Welcome to Axios World. It's great to be back at the helm while Dave enjoys a much-deserved long weekend.
Illustration: Sarah Grillo/Axios
For nearly two years, tomorrow was supposed to be the day that the United Kingdom officially left the European Union and made good on its 2016 decision to Brexit.
Why it matters: Due to the political stalemate, some of the world's largest economies remain in a state of flux with no end in sight. It's still not clear when the U.K. will actually leave the EU — or what its exit will even look like. As we approach the end of a week that was supposed to bring clarity to the process, things are more unsettled than ever.
What's next: The way forward is still unclear, though tomorrow promises high drama. May wanted to bring her deal back for a third vote, but Speaker John Bercow ruled earlier that there would have to be substantial changes to do so.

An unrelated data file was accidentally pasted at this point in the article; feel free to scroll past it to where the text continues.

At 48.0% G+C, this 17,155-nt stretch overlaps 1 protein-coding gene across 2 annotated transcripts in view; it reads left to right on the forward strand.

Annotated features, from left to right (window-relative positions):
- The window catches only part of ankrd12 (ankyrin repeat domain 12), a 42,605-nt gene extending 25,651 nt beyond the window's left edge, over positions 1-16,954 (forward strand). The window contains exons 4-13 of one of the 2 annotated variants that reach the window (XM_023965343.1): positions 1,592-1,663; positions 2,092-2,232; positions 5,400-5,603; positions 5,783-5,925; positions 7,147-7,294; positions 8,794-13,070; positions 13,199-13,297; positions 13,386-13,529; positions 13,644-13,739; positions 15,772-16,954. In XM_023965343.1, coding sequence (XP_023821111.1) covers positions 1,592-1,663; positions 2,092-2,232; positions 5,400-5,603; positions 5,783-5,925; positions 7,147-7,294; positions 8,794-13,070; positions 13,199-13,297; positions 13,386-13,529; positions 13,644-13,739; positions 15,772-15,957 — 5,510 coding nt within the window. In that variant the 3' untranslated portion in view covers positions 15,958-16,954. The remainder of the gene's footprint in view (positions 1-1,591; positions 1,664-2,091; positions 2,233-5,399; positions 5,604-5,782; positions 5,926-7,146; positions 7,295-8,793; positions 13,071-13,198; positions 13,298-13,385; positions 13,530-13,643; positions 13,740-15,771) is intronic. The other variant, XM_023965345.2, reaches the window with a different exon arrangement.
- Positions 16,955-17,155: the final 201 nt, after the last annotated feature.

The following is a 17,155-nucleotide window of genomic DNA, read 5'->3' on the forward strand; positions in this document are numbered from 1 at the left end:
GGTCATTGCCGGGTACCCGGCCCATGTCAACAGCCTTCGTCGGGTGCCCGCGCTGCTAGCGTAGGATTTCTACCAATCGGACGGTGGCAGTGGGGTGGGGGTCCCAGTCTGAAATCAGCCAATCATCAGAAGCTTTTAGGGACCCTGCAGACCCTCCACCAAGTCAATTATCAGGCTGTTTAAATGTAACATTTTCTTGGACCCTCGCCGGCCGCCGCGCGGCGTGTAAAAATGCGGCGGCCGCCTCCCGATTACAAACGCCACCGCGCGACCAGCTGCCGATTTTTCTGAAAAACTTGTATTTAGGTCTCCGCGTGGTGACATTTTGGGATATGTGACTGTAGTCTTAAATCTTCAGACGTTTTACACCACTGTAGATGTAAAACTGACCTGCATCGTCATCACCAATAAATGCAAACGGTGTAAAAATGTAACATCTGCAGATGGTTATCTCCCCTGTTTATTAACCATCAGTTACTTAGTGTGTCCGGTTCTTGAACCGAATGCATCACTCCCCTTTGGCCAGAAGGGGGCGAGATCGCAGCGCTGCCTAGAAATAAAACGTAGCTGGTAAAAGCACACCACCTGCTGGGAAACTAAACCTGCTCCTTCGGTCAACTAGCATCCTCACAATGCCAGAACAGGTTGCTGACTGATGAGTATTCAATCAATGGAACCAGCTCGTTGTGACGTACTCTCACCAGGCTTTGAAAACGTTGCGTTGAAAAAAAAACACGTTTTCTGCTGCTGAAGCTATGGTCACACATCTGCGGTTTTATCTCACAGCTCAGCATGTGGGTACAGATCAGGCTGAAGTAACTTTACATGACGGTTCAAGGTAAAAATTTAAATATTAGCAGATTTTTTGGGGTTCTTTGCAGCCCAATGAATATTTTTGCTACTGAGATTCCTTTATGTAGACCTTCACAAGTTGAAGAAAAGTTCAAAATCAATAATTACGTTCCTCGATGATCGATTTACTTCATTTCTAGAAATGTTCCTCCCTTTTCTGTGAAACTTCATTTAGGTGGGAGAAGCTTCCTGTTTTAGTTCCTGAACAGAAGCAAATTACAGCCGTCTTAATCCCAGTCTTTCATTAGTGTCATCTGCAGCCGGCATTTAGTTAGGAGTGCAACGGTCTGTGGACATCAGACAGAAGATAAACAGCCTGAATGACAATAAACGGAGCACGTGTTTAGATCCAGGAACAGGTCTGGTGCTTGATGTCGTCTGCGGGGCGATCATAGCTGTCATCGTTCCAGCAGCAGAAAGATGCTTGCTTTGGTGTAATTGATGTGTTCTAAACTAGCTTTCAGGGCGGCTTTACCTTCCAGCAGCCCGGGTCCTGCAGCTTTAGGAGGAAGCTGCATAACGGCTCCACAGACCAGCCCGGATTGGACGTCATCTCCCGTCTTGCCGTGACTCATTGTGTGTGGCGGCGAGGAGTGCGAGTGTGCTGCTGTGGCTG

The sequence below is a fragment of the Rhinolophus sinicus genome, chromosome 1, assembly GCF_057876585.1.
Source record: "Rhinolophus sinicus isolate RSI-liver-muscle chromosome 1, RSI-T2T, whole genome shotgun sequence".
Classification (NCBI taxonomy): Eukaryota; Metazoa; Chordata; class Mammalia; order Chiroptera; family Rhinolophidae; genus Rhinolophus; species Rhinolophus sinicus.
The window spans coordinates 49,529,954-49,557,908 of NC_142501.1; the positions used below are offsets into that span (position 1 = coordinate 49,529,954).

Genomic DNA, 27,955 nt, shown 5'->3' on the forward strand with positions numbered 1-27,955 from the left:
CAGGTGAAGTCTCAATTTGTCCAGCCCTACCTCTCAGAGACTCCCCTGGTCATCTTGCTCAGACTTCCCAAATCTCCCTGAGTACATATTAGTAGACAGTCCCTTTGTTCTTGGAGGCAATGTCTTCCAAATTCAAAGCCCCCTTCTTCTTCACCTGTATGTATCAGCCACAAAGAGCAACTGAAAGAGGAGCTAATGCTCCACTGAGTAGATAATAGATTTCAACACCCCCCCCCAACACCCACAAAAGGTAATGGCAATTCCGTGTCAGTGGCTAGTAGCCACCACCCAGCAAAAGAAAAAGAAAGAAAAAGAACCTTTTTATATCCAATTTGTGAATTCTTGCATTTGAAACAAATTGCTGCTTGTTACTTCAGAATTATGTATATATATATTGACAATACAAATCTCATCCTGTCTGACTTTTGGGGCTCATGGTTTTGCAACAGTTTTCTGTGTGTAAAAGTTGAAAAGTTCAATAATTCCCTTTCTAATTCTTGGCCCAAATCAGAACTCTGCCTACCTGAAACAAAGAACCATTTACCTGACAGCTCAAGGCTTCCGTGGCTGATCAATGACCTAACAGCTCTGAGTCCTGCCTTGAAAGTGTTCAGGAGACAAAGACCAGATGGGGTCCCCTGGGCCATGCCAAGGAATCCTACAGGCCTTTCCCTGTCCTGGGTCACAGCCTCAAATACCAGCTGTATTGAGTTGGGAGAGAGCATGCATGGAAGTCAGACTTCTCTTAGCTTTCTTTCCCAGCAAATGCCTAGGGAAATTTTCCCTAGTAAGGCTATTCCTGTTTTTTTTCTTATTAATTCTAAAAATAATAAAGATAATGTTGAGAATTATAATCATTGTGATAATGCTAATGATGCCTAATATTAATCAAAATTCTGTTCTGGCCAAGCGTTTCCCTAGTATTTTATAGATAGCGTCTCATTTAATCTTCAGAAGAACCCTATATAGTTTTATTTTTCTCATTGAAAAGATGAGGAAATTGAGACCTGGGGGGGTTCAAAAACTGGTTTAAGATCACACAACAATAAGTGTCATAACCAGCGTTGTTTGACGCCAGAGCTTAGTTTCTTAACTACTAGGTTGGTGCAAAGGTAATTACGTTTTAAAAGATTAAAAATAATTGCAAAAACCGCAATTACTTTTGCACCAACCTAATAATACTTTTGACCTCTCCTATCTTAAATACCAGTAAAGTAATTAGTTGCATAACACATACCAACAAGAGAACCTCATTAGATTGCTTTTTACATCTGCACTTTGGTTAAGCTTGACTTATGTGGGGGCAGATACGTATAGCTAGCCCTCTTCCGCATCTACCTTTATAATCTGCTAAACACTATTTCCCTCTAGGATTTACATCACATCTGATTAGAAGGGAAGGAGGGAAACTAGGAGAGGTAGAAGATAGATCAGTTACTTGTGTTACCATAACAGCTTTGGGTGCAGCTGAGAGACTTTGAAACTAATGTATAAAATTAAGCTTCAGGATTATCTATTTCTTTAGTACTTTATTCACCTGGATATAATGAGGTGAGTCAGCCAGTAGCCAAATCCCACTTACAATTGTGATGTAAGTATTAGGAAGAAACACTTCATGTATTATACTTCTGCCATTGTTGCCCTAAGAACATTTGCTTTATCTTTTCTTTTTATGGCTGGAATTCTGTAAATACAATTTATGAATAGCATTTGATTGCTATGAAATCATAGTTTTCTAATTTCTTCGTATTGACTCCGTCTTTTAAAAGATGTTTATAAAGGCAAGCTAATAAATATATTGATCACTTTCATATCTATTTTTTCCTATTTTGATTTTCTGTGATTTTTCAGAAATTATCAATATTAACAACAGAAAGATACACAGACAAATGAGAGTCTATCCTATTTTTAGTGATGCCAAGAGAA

The big question: So, uh, when exactly is Brexit going to happen now?
Go deeper: The deeply sourced tick-tock "How the UK lost Brexit battle" from Politico's Tom McTague highlights how the process' international diplomacy went off the rails in slow motion.
Ukrainian presidential frontrunner Volodymyr Zelensky on the set of "Servant of the People," where he plays ... the president of Ukraine. Photo: Sergei Supinsky/AFP/Getty Images
Ukraine heads to the polls on Sunday for the first round of its presidential election, a turning point vote for a nation long under the shadow of — and in open conflict with — Russia.
Why it matters: Ukrainians "want to be part of the West. They want to build a functioning democracy that guarantees their prosperity," says Daniel Twining, the president of the International Republican Institute, who spoke to Axios from Kiev.
The big picture: It's Ukraine's first presidential election without a clear pro-Kremlin candidate, reflecting a shift for a country that has been increasingly drawn toward the West since the Russian annexation of Crimea in 2014.